August 6, 2013
A Florida administrative proceeding that seeks to affect an individual’s professional license is considered to be a penal proceeding. This means it seeks a penalty, such as the revocation or suspension of a person’s professional license. However, this also means that the individual has greater rights that help to protect him or her in such a situation, similar to what you would have if you were facing criminal charges.
The following is a brief summary of the law in this area:
An administrative action that seeks discipline against a respondent’s license is penal in nature and the state has the burden of proving the allegations in the administrative complaint by clear and convincing evidence.
Clear and convincing evidence has been described by the courts as follows:
[C]lear and convincing evidence requires that the evidence must be found to be credible; the facts to which the witnesses testify must be distinctly remembered; the testimony must be precise and explicit and the witness must be lacking in confusion as to the facts in issue. The evidence must be of such weight that it produces in the mind of the trier of fact the firm belief or conviction, without hesitancy, as to the truth of the allegations sought to be established.
Clear and convincing evidence “requires more proof than a ‘preponderance of the evidence’ but less than ‘beyond and to the exclusion of a reasonable doubt.'” In re Graziano. It is an intermediate standard.
In a proceeding of this nature (an administrative proceeding seeking action against a license), proof greater than a mere preponderance of the evidence must be submitted. Clear and convincing evidence is required. See for example Department of Banking & Fin., Div. of Sec. & Investor Protection v. Osborne Stern & Co., Ferris v. Turlington, and Section 120.57(1)(j), Florida Statutes (“Findings of fact shall be based on a preponderance of the evidence, except in penal or licensure disciplinary proceedings or except as otherwise provided by statute.”).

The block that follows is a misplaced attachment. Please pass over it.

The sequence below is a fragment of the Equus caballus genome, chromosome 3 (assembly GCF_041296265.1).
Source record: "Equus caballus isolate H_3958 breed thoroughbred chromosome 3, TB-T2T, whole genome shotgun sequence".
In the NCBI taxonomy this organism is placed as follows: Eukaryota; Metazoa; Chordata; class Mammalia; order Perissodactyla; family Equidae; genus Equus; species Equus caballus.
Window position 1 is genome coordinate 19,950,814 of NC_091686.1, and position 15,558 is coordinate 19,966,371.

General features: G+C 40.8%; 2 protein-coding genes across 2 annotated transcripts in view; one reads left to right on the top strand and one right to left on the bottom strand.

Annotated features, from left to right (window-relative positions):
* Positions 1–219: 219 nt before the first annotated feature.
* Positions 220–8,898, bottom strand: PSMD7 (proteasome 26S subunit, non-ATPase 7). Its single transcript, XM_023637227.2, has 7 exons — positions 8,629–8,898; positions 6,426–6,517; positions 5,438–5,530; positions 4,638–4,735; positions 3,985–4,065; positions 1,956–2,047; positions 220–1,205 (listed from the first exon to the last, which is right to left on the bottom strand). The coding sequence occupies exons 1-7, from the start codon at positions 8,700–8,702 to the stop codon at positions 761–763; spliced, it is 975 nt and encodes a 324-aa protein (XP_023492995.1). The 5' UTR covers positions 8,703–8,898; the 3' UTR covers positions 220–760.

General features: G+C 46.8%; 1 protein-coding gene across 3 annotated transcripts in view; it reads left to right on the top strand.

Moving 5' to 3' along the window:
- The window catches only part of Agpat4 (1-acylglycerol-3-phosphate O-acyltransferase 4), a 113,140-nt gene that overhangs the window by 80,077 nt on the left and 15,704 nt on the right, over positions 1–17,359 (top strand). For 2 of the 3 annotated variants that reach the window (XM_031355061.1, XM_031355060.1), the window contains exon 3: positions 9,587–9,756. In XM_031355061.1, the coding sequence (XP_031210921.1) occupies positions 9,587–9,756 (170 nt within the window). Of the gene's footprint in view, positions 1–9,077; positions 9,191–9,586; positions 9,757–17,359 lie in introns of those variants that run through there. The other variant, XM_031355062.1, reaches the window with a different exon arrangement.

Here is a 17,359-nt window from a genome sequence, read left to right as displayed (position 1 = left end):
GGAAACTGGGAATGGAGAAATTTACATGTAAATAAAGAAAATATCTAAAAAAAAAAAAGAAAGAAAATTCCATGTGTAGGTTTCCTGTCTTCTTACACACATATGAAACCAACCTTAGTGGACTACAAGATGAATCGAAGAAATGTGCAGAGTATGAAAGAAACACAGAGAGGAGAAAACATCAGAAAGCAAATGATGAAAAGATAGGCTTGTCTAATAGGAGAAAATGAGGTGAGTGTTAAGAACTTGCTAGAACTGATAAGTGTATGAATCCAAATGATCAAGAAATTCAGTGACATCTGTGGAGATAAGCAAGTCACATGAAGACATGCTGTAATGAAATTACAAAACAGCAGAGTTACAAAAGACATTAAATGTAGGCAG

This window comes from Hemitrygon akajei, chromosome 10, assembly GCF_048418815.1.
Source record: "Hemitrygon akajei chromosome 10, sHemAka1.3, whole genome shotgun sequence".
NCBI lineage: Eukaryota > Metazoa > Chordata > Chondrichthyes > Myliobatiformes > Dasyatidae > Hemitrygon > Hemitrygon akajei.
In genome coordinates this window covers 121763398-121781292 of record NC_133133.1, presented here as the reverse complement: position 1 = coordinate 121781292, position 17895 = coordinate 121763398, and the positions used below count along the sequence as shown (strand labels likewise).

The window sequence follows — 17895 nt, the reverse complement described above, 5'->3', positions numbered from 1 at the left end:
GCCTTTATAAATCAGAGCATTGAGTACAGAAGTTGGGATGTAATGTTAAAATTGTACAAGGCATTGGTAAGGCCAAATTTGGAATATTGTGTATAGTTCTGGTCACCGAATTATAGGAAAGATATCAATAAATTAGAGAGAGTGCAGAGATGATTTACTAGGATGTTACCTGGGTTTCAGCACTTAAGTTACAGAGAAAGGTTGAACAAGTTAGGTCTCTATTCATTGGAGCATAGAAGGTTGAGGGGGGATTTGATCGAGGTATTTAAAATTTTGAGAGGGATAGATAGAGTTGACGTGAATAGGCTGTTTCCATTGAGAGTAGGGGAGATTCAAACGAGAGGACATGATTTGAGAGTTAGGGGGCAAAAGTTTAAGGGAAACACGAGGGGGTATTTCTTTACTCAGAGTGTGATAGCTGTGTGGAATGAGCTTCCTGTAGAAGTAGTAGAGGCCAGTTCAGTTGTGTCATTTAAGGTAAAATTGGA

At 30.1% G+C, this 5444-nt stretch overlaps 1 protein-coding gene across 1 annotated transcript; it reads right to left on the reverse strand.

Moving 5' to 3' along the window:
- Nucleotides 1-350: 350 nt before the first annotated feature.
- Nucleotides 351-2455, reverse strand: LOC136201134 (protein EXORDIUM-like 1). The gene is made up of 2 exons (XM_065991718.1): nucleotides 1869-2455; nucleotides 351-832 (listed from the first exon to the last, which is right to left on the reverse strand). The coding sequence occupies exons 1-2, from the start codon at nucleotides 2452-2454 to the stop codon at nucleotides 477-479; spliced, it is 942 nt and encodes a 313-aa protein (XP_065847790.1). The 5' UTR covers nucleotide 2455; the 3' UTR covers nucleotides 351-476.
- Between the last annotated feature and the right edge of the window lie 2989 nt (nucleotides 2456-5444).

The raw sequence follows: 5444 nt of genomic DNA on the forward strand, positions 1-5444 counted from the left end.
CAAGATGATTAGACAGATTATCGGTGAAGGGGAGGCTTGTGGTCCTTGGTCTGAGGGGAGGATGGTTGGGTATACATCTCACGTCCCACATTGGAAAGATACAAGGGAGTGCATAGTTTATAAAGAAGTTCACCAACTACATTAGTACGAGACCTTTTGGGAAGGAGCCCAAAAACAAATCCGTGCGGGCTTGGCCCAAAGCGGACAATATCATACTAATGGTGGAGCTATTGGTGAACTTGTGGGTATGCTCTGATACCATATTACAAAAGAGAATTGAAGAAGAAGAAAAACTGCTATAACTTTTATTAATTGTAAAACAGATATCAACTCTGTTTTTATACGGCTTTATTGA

In the case of those holding a medical license, there may be additional procedures required in Chapter 458, Florida Statutes, the Medical Practice Act. However, Section 458.331(3), Florida Statutes, provides, among other things: “The division shall establish grounds for revocation or suspension of license by clear and convincing evidence.” There is no exception to this statutory requirement for proceedings involving only charges under Section 458.331(1)(s), Florida Statutes.
“Although this standard of proof may be met where the evidence is in conflict, . . . it seems to preclude evidence that is ambiguous.” Westinghouse Electric Corp., Inc. v. Shuler Bros., Inc.
“Clear and convincing” evidence, therefore, is evidence of a far greater weight than merely the “preponderance of the evidence” standard used in civil trials. Preponderance of the evidence is sometimes called “greater weight of the evidence” or “more likely than not.” However, it is not quite as high as beyond a reasonable doubt,” the standard used in criminal trials. Evidence that is ambiguous or that equally supports either finding does not meet the “clear and convincing” standard.